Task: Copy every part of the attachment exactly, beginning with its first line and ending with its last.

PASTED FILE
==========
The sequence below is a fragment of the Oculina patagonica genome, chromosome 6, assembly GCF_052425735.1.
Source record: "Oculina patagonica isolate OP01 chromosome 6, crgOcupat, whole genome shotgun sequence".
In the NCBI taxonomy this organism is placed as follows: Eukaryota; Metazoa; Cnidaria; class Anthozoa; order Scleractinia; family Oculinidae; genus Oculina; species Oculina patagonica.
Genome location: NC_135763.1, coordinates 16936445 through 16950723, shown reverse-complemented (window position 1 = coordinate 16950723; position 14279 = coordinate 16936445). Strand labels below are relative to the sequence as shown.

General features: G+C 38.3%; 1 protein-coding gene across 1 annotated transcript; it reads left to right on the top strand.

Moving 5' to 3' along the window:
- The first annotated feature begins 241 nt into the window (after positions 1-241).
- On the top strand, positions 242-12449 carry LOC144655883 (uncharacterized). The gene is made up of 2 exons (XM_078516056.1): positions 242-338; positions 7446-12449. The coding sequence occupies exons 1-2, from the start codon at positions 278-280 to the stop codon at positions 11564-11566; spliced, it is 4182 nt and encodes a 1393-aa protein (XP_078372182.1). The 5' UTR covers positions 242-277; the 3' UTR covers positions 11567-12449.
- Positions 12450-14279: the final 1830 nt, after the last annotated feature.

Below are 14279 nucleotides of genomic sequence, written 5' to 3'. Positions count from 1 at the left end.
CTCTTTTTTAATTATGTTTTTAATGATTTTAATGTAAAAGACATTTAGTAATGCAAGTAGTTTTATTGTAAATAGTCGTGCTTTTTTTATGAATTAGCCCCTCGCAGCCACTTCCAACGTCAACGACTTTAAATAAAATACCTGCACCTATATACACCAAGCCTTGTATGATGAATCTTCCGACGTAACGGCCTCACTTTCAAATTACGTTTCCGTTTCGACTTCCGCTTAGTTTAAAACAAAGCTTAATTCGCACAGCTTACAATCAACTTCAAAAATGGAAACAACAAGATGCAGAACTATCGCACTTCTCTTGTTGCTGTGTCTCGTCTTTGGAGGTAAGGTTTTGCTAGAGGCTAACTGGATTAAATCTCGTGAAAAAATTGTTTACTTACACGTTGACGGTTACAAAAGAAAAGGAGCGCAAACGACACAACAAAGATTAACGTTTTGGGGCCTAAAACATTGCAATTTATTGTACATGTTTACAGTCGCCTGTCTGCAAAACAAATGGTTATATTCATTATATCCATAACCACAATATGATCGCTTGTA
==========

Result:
The sequence below is a fragment of the Oculina patagonica genome, chromosome 6, assembly GCF_052425735.1.
Source record: "Oculina patagonica isolate OP01 chromosome 6, crgOcupat, whole genome shotgun sequence".
In the NCBI taxonomy this organism is placed as follows: Eukaryota; Metazoa; Cnidaria; class Anthozoa; order Scleractinia; family Oculinidae; genus Oculina; species Oculina patagonica.
Genome location: NC_135763.1, coordinates 16936445 through 16950723, shown reverse-complemented (window position 1 = coordinate 16950723; position 14279 = coordinate 16936445). Strand labels below are relative to the sequence as shown.

General features: G+C 38.3%; 1 protein-coding gene across 1 annotated transcript; it reads left to right on the top strand.

Moving 5' to 3' along the window:
- The first annotated feature begins 241 nt into the window (after positions 1-241).
- On the top strand, positions 242-12449 carry LOC144655883 (uncharacterized). The gene is made up of 2 exons (XM_078516056.1): positions 242-338; positions 7446-12449. The coding sequence occupies exons 1-2, from the start codon at positions 278-280 to the stop codon at positions 11564-11566; spliced, it is 4182 nt and encodes a 1393-aa protein (XP_078372182.1). The 5' UTR covers positions 242-277; the 3' UTR covers positions 11567-12449.
- Positions 12450-14279: the final 1830 nt, after the last annotated feature.

Below are 14279 nucleotides of genomic sequence, written 5' to 3'. Positions count from 1 at the left end.
CTCTTTTTTAATTATGTTTTTAATGATTTTAATGTAAAAGACATTTAGTAATGCAAGTAGTTTTATTGTAAATAGTCGTGCTTTTTTTATGAATTAGCCCCTCGCAGCCACTTCCAACGTCAACGACTTTAAATAAAATACCTGCACCTATATACACCAAGCCTTGTATGATGAATCTTCCGACGTAACGGCCTCACTTTCAAATTACGTTTCCGTTTCGACTTCCGCTTAGTTTAAAACAAAGCTTAATTCGCACAGCTTACAATCAACTTCAAAAATGGAAACAACAAGATGCAGAACTATCGCACTTCTCTTGTTGCTGTGTCTCGTCTTTGGAGGTAAGGTTTTGCTAGAGGCTAACTGGATTAAATCTCGTGAAAAAATTGTTTACTTACACGTTGACGGTTACAAAAGAAAAGGAGCGCAAACGACACAACAAAGATTAACGTTTTGGGGCCTAAAACATTGCAATTTATTGTACATGTTTACAGTCGCCTGTCTGCAAAACAAATGGTTATATTCATTATATCCATAACCACAATATGATCGCTTGTA